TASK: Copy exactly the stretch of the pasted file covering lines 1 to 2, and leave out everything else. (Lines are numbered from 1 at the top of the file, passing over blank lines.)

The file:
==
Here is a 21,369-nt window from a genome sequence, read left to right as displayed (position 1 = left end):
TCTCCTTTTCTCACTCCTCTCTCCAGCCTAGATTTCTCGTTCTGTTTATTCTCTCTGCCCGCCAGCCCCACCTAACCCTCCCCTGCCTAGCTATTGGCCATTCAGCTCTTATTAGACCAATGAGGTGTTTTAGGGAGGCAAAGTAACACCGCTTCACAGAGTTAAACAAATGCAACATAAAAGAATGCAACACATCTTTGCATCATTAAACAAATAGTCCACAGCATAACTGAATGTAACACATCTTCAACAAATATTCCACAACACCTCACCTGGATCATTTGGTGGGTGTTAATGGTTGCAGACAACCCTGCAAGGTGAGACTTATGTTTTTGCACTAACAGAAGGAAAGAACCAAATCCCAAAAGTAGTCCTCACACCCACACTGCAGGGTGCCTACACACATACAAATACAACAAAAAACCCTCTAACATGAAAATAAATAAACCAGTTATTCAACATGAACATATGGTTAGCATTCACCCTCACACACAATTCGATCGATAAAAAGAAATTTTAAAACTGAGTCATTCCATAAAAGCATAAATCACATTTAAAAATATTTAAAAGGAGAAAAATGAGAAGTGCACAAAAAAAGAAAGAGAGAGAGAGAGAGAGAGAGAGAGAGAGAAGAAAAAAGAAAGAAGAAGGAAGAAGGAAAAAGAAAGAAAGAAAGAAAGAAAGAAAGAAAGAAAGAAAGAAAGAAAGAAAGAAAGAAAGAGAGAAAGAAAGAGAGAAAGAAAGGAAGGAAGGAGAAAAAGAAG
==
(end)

Here is a 21,369-nt window from a genome sequence, read left to right as displayed (position 1 = left end):
TCTCCTTTTCTCACTCCTCTCTCCAGCCTAGATTTCTCGTTCTGTTTATTCTCTCTGCCCGCCAGCCCCACCTAACCCTCCCCTGCCTAGCTATTGGCCATTCAGCTCTTATTAGACCAATGAGGTGTTTTAGGGAGGCAAAGTAACACCGCTTCACAGAGTTAAACAAATGCAACATAAAAGAATGCAACACATCTTTGCATCATTAAACAAATAGTCCACAGCATAACTGAATGTAACACATCTTCAACAAATATTCCACAACACCTCACCTGGATCATTTGGTGGGTGTTAATGGTTGCAGACAACCCTGCAAGGTGAGACTTATGTTTTTGCACTAACAGAAGGAAAGAACCAAATCCCAAAAGTAGTCCTCACACCCACACTGCAGGGTGCCTACACACATACAAATACAACAAAAAACCCTCTAACATGAAAATAAATAAACCAGTTATTCAACATGAACATATGGTTAGCATTCACCCTCACACACAATTCGATCGATAAAAAGAAATTTTAAAACTGAGTCATTCCATAAAAGCATAAATCACATTTAAAAATATTTAAAAGGAGAAAAATGAGAAGTGCACAAAAAAAGAAAGAGAGAGAGAGAGAGAGAGAGAGAGAGAGAAGAAAAAAGAAAGAAGAAGGAAGAAGGAAAAAGAAAGAAAGAAAGAAAGAAAGAAAGAAAGAAAGAAAGAAAGAAAGAAAGAAAGAAAGAGAGAAAGAAAGAGAGAAAGAAAGGAAGGAAGGAGAAAAAGAAG